AS-322. Socialism and Social Movements;Socialism and Social Movements. 3.00 Credits.

This course introduces the student to the "ABC's" of socialism, it's thought and practice, and its various iterations. The class considers why more people see socialism as an alternative to capitalism and study the social movements that have striven to bring life to its theory and practice. The class also emphasizes practices of democracy, justice, diversity, and Green Socialism.

AS-339. Literature of the Black Atlantic. 3.00 Credits.

Africana culture has flowed across the Atlantic Ocean littoral from the earliest days of the trans-Atlantic slave trade - not just from West Africa to the New World, but back and forth in complex circuits interconnecting the black peoples of West Africa, the Caribbean, the United States, and the United Kingdom. This is what scholar Paul Gilroy, in his groundbreaking formulation, calls "the Black Atlantic": an Africanist socio-cultural entity that traverses national and geographic borders. This course examines the literature of the Black Atlantic, proceeding from a survey of different theorizations of blackness to an analysis of select works by black authors that focus particularly on social and cultural encounters, exchanges, movements, and inter-group conceptualizations of different Africana peoples. Prerequisites: ONE COURSE FROM EL-201 EL-202 EL-203 EL-204 EL-205 EL-206 EL-207 OR EL-208; Course Type(s): Pluralism, Writing Intensive.

AS-340. Intercultural Relations. 3.00 Credits.

An examination of the influence of cultural factors on human thought, emotion and action. Theoretical and methodological issues in intercultural relations are reviewed and observational studies conducted. Prerequisites: SO-121.

AS-343. Black Theology. 3.00 Credits.

The study of the origins and influence of the major religious traditions found in the American Black community. May substitute for TH-120 or be used as a Values course, but not both. Prerequisites: COMPLETE 6 CREDITS: 1 COURSE FROM COURSES PL-130 PL-140 AND 1 COURSE FROM COURSES TH-110 TH-120; Course Type(s): Values.

AS-353. Sociology of the Black Family. 3.00 Credits.

Course examines the black family in historical and contemporary perspectives. Emphasis is placed on how these are a variety of ?families? in the African-American community as well as all other communities. Prerequisites: AS-175 AS-177 SO-121 OR UR-151.

AS-359. African-American Writers. 3.00 Credits.

A survey of the major literary achievements of black American writers. Prerequisites: CM-115 CM-117 OR CM-120; Course Type(s): Writing Intensive, Pluralism.

AS-362. African American Literature. 3.00 Credits.

Students will experience the artistry of American writers of color by tracing their development from the early slave narrative to contemporary works of film, novels, and poetry. Discussions will revolve around these texts to familiarize readers with theories of formal literary reading, and cultural/ethnic distinction subjects include gender-based criticism, theories of community, and attitudes toward racism and prejudice. Prerequisites: CM-115, CM-116 OR CM-120 AND ONE 200-LEVEL COURSE.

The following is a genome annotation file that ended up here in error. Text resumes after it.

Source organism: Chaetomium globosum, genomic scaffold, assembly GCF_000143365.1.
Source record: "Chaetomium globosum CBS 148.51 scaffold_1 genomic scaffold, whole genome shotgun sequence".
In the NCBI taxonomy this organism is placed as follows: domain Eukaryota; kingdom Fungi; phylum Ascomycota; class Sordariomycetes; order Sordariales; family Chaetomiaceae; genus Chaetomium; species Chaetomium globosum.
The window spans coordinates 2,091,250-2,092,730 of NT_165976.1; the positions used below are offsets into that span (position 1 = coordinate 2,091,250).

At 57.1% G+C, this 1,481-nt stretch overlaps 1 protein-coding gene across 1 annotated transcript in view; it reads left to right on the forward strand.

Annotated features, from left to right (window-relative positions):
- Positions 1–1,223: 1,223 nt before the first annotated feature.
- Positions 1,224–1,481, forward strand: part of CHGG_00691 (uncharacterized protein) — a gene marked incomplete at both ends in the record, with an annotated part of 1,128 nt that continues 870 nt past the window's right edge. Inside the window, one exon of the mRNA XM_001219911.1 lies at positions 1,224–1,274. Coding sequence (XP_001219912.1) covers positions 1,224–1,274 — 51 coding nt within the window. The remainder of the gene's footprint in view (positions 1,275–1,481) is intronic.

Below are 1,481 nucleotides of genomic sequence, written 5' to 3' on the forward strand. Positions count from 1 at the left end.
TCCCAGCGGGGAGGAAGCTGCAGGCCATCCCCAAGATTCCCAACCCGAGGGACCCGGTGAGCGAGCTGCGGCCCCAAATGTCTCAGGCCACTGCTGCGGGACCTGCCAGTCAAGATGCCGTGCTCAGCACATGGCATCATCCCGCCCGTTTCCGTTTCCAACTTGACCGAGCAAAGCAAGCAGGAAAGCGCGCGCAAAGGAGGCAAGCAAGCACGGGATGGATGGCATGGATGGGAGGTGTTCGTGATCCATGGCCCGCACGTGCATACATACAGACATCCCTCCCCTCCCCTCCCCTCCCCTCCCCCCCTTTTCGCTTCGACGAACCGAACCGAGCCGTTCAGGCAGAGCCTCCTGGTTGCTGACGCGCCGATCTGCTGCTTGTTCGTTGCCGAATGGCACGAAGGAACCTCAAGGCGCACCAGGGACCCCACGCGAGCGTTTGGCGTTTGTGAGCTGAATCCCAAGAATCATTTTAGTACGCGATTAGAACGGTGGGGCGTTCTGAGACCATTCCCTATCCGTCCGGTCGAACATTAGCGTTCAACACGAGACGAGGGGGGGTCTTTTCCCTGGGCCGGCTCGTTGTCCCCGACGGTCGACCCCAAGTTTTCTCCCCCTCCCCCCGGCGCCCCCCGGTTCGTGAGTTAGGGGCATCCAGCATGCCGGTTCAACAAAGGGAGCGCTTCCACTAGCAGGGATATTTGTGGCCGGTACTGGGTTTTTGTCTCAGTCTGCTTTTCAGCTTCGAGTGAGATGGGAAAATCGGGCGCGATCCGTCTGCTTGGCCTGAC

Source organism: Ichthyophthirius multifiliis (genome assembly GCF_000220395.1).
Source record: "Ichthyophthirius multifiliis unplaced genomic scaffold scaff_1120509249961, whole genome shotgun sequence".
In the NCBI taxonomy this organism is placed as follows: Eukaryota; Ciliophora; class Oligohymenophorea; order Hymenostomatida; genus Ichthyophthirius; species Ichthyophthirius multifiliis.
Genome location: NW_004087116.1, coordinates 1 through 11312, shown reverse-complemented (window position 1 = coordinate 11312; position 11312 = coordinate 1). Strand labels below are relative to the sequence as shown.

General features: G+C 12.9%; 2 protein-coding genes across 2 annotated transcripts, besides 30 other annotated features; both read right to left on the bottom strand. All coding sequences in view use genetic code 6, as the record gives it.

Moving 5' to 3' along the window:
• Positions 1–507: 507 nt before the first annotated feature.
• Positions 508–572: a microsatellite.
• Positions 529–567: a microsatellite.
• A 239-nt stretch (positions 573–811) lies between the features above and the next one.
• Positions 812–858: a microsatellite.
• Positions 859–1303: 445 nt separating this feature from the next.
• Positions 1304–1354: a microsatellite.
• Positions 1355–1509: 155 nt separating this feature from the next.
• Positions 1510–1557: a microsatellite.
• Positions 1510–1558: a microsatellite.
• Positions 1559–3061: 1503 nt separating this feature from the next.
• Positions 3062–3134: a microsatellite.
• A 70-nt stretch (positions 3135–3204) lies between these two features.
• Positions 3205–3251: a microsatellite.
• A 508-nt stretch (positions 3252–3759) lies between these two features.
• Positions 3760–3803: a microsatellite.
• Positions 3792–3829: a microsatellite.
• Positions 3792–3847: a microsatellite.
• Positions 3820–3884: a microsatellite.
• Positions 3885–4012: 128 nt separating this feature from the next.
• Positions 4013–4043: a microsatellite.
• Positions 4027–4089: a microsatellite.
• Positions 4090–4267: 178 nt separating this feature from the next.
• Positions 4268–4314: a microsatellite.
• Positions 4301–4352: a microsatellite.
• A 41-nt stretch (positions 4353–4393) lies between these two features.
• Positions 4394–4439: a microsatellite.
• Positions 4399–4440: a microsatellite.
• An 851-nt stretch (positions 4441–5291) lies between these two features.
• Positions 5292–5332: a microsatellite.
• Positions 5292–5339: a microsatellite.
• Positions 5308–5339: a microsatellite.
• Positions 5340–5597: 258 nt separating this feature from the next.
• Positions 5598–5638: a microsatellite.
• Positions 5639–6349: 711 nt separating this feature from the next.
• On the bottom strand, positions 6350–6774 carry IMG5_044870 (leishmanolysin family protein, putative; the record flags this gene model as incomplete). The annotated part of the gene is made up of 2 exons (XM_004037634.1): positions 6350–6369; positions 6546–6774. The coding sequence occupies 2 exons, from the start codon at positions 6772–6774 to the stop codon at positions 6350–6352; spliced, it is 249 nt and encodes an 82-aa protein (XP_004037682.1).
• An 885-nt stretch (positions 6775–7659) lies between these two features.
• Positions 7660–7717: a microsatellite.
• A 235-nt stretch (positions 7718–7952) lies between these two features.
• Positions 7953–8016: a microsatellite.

AS-380. Spatial Justice Cities and Resistence. 3.00 Credits.

Spatial Justice is an invitation to discuss social justice by looking at places and spaces around us. How much does the design of our cities reflect and offer insights into social and economic inequalities? How do city spaces influence embodied aspects of our daily lives? How can structured or spontaneous acts of spatial resistance impact broader social dynamics? Through the comparative study of urban social dynamics around the world, this course will discuss the contradictory ways in which spaces are socially constructed, consider different urban experiences in relation to race, gender, class, and sexual orientation, investigate spacial resistance dynamics, and explore how those can be applied to the promotion of more just and inclusive social & spatial realities.

AS-399. Independent Study. 1.00 Credit.

AS-411. Nationalism and Revolution. 3.00 Credits.

A comparative and analytical study of nationalism and revolutionary movements. Nation-building in contemporary underdeveloped countries.

AS-412. Ethnicity and Race in Urban History. 3.00 Credits.

Includes the African and European immigrant experiences in America, the effects of slavery and urbanization, and the formation of class consciousness. Prerequisites: SO-121 OR UR-151, AND SO-280 AND SO-384; COMPLETE 6 CREDITS: 1 COURSE FROM COURSES PL-130 PL-140 AND 1 COURSE FROM COURSES TH-110 TH-120; Course Type(s): Values, Capstone, Writing Intensive, Pluralism.

AS-428. Literature of East and West Africa. 3.00 Credits.

A study of seminal texts representing the Acholi, Gikuyu, Malinke, Igbo, Wolof, Bambara and Senegalese peoples of East and West Africa. Prerequisites: COMPLETE 6 CREDITS: 1 COURSE FROM COURSES PL-130 PL-140 AND 1 COURSE FROM COURSES TH-110 TH-120; Course Type(s): Values, Pluralism, Online Course.

AS-489. Globalization and Fieldwork Seminar. 3.00 Credits.

Short term study/travel course in which students conduct first hand investigations on the effects of globalization in relevant settings. Specific area and topics determined at the beginning of the Academic Year. Locations change every term. Additional travel course fee of $50. Course Type(s): International (Travel), Pluralism.